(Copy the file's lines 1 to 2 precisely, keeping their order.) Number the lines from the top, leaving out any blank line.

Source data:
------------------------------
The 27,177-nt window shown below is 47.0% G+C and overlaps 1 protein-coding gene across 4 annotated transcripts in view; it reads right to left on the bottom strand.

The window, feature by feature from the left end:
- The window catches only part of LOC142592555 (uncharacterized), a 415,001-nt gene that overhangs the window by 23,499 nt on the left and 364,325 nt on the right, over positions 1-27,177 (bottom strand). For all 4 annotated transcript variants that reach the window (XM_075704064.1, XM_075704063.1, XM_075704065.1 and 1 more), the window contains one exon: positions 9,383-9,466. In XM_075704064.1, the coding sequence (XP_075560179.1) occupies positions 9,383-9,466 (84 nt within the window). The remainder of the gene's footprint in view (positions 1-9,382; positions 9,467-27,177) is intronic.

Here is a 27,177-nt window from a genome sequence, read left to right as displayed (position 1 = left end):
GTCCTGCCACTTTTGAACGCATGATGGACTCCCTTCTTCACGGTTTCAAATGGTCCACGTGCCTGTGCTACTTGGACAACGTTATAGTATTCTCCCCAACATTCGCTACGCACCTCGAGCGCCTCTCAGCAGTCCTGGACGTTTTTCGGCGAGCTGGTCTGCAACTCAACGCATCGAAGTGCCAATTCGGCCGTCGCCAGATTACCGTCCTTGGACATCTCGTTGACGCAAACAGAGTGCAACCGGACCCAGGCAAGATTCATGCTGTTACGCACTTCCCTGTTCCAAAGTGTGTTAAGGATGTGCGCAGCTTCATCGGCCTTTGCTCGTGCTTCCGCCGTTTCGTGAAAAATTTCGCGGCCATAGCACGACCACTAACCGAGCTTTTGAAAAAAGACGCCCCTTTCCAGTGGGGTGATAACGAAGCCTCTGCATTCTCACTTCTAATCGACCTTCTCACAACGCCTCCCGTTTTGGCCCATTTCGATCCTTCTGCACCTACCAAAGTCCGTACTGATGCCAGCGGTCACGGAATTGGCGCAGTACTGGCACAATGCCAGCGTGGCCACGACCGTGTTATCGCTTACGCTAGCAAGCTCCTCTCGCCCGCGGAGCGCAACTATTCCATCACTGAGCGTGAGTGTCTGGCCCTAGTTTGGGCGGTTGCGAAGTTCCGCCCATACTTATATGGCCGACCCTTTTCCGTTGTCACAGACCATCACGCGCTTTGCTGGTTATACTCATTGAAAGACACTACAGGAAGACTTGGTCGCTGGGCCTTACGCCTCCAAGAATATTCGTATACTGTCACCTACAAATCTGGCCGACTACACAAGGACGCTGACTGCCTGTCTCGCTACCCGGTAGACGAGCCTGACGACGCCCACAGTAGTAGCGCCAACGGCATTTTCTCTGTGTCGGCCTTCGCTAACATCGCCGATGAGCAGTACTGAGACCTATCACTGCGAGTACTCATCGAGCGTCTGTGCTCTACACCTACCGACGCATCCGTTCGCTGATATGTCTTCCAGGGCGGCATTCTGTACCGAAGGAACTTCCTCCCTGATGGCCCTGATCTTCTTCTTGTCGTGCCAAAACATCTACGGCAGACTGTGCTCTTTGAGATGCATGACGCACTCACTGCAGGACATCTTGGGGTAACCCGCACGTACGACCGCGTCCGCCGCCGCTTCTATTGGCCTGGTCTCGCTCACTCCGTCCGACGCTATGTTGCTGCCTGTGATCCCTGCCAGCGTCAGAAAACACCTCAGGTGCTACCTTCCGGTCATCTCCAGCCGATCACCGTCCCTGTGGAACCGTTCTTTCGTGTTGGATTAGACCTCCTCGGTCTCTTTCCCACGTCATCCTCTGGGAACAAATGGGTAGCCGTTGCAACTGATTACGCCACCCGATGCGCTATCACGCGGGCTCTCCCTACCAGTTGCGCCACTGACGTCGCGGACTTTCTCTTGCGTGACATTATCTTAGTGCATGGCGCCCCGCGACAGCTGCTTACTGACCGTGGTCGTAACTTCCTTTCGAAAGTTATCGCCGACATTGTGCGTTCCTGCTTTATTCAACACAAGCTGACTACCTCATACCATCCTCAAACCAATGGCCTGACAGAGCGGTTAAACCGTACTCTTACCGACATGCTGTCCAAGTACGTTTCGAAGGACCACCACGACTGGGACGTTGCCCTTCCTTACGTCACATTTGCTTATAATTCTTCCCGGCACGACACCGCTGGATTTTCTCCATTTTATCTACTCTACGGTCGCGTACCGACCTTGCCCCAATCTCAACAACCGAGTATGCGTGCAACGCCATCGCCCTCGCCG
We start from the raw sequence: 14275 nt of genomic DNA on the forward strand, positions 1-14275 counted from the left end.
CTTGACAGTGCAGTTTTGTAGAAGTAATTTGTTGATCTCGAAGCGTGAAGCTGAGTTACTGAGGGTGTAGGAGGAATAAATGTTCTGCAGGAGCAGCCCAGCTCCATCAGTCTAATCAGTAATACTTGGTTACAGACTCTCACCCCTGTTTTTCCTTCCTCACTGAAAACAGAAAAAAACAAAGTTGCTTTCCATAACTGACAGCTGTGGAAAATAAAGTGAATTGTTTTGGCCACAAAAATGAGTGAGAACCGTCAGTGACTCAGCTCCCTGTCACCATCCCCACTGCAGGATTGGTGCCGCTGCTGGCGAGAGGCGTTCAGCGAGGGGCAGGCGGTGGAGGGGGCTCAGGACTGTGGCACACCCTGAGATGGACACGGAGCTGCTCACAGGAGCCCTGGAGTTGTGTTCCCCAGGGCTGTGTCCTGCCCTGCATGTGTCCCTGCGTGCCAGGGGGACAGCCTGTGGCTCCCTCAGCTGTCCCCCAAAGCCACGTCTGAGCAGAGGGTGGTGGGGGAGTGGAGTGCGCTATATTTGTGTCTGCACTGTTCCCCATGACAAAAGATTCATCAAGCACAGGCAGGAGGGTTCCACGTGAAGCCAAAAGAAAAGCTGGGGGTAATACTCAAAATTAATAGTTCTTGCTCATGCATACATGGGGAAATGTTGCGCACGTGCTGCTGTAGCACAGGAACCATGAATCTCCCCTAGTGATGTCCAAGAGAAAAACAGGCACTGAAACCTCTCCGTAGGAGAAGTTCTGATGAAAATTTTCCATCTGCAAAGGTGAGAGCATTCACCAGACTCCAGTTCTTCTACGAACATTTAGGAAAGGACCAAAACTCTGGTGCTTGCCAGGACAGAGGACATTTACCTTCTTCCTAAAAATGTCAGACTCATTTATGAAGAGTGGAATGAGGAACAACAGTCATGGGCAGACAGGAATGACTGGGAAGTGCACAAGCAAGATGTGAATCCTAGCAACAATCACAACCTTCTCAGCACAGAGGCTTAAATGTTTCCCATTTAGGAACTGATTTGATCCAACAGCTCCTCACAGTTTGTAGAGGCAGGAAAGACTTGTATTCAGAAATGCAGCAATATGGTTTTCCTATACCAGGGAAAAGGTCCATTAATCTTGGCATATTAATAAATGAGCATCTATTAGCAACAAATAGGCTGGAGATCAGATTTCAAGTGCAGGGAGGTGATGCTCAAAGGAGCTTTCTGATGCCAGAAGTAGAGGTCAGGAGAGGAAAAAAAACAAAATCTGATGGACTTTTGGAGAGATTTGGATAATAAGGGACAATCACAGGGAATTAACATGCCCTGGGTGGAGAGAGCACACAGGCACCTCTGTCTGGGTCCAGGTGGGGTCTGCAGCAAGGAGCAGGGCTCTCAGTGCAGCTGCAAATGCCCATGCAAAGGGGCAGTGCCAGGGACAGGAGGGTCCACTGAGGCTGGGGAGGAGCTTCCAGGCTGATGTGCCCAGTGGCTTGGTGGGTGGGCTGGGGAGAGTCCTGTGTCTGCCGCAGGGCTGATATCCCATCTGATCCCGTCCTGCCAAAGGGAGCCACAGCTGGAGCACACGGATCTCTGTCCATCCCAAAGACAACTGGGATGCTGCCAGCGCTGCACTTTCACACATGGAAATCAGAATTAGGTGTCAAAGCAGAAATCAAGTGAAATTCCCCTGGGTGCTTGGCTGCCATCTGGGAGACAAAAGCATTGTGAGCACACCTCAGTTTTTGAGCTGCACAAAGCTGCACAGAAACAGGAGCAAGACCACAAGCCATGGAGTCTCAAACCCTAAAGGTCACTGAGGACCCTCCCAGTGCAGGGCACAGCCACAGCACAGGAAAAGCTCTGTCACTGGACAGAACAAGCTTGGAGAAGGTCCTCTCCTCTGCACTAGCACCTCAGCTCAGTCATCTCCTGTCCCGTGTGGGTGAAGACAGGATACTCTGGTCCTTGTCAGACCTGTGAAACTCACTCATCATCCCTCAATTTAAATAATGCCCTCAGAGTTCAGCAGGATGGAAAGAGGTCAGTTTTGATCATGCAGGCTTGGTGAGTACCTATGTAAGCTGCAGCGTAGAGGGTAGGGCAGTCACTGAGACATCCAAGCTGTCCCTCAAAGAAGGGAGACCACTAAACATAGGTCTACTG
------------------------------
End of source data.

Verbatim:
The 27,177-nt window shown below is 47.0% G+C and overlaps 1 protein-coding gene across 4 annotated transcripts in view; it reads right to left on the bottom strand.

The window, feature by feature from the left end: